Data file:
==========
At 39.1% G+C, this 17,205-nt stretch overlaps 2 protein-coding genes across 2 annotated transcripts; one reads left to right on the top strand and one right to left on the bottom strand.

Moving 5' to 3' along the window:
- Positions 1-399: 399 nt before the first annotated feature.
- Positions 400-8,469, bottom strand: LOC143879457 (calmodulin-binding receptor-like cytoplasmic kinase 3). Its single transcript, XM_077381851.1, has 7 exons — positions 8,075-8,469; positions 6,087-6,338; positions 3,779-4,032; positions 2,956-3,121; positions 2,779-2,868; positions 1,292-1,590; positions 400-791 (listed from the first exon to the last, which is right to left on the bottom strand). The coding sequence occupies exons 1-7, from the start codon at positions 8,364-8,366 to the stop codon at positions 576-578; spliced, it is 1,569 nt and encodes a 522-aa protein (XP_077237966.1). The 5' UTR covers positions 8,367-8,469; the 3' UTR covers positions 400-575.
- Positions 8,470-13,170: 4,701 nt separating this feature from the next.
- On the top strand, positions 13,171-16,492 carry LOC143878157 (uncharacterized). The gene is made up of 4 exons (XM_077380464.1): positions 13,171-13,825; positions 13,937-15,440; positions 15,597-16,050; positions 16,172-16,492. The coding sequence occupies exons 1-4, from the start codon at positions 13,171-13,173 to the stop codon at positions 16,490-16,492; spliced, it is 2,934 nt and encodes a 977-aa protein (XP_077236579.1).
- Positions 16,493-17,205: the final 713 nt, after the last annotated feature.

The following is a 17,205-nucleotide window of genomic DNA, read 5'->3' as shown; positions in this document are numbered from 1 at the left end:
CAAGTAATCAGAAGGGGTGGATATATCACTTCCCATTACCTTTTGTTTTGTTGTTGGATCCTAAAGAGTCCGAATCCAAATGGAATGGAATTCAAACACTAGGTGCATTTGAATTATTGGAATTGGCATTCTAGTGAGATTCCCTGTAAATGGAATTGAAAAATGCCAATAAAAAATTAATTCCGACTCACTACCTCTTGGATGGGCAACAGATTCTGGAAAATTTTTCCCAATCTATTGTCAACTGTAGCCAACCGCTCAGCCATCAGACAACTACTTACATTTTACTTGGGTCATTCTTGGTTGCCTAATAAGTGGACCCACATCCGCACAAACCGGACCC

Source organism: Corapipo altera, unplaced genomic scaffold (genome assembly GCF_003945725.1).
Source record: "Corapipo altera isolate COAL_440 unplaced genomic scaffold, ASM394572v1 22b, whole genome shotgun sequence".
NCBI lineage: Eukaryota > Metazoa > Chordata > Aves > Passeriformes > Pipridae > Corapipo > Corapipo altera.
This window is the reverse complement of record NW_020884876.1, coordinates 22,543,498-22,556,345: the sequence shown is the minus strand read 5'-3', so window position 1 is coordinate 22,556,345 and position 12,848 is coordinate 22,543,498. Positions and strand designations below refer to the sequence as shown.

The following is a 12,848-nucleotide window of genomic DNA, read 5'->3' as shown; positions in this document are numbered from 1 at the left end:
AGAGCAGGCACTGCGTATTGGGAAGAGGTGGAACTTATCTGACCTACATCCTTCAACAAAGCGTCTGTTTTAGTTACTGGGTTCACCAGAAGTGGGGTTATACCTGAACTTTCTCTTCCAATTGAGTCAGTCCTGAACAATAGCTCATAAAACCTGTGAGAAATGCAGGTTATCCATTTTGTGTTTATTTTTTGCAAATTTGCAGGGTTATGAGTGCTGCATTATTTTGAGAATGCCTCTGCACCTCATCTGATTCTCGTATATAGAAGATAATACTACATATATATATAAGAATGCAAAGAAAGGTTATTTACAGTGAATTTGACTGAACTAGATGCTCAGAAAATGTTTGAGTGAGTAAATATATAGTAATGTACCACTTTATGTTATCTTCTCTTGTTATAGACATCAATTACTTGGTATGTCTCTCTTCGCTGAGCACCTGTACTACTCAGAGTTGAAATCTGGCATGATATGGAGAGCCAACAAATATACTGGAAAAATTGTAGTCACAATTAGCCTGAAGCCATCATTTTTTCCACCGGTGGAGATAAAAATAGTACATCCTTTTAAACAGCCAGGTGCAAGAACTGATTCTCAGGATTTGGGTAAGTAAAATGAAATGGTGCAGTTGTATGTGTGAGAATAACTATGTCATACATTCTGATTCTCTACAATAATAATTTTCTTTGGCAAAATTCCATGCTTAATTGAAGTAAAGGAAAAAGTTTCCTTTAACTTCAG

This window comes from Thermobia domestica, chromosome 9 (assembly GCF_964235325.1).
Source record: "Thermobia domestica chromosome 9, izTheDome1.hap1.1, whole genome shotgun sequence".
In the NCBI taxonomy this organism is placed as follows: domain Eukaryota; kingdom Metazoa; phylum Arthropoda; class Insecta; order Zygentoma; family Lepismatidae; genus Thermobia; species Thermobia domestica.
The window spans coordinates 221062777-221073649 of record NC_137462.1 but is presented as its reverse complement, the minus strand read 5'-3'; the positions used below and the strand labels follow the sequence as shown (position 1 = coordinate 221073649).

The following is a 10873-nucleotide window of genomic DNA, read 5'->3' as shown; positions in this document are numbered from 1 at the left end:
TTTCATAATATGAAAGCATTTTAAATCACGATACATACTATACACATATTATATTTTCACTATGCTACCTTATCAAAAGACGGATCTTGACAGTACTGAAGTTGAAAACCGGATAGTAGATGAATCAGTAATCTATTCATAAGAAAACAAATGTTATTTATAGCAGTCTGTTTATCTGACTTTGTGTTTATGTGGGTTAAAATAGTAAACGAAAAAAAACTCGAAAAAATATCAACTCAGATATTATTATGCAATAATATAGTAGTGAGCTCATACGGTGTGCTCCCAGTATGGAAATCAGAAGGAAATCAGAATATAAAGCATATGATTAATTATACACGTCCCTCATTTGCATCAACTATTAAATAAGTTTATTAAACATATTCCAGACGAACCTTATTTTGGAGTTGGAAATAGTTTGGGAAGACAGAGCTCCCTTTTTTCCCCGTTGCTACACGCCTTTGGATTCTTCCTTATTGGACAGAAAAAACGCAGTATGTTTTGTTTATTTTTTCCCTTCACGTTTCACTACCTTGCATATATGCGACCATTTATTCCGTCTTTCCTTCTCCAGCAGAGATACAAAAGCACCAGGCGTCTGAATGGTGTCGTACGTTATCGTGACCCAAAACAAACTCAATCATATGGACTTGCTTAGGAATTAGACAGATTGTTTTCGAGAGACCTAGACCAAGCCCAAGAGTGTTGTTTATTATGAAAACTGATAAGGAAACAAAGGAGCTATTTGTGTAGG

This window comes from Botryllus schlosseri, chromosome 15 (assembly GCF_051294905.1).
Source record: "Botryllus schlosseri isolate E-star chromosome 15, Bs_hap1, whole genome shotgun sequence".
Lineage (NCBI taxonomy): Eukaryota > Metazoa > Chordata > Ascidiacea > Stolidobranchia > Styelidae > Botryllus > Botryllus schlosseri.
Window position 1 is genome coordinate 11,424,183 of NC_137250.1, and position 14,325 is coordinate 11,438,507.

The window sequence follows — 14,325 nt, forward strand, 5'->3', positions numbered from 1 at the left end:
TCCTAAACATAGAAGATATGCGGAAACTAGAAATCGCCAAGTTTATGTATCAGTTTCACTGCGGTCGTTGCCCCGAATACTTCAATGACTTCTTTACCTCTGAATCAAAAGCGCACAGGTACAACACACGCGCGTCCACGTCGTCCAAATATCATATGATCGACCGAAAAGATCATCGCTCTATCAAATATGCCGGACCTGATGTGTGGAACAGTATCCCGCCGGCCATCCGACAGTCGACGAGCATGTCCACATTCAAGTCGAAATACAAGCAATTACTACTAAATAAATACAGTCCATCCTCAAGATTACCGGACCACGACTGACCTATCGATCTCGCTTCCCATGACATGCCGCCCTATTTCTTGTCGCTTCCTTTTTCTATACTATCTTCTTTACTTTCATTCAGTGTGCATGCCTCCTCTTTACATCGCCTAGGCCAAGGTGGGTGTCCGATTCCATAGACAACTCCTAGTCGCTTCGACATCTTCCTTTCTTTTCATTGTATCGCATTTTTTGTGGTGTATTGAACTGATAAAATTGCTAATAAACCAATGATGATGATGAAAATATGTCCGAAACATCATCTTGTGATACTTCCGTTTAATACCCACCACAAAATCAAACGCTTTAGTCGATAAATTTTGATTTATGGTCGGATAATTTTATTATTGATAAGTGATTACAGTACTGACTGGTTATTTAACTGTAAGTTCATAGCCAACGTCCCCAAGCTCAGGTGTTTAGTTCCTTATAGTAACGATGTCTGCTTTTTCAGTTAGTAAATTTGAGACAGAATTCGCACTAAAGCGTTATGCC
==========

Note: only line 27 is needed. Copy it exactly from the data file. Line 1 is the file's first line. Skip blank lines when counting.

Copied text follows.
TCCTAAACATAGAAGATATGCGGAAACTAGAAATCGCCAAGTTTATGTATCAGTTTCACTGCGGTCGTTGCCCCGAATACTTCAATGACTTCTTTACCTCTGAATCAAAAGCGCACAGGTACAACACACGCGCGTCCACGTCGTCCAAATATCATATGATCGACCGAAAAGATCATCGCTCTATCAAATATGCCGGACCTGATGTGTGGAACAGTATCCCGCCGGCCATCCGACAGTCGACGAGCATGTCCACATTCAAGTCGAAATACAAGCAATTACTACTAAATAAATACAGTCCATCCTCAAGATTACCGGACCACGACTGACCTATCGATCTCGCTTCCCATGACATGCCGCCCTATTTCTTGTCGCTTCCTTTTTCTATACTATCTTCTTTACTTTCATTCAGTGTGCATGCCTCCTCTTTACATCGCCTAGGCCAAGGTGGGTGTCCGATTCCATAGACAACTCCTAGTCGCTTCGACATCTTCCTTTCTTTTCATTGTATCGCATTTTTTGTGGTGTATTGAACTGATAAAATTGCTAATAAACCAATGATGATGATGAAAATATGTCCGAAACATCATCTTGTGATACTTCCGTTTAATACCCACCACAAAATCAAACGCTTTAGTCGATAAATTTTGATTTATGGTCGGATAATTTTATTATTGATAAGTGATTACAGTACTGACTGGTTATTTAACTGTAAGTTCATAGCCAACGTCCCCAAGCTCAGGTGTTTAGTTCCTTATAGTAACGATGTCTGCTTTTTCAGTTAGTAAATTTGAGACAGAATTCGCACTAAAGCGTTATGCC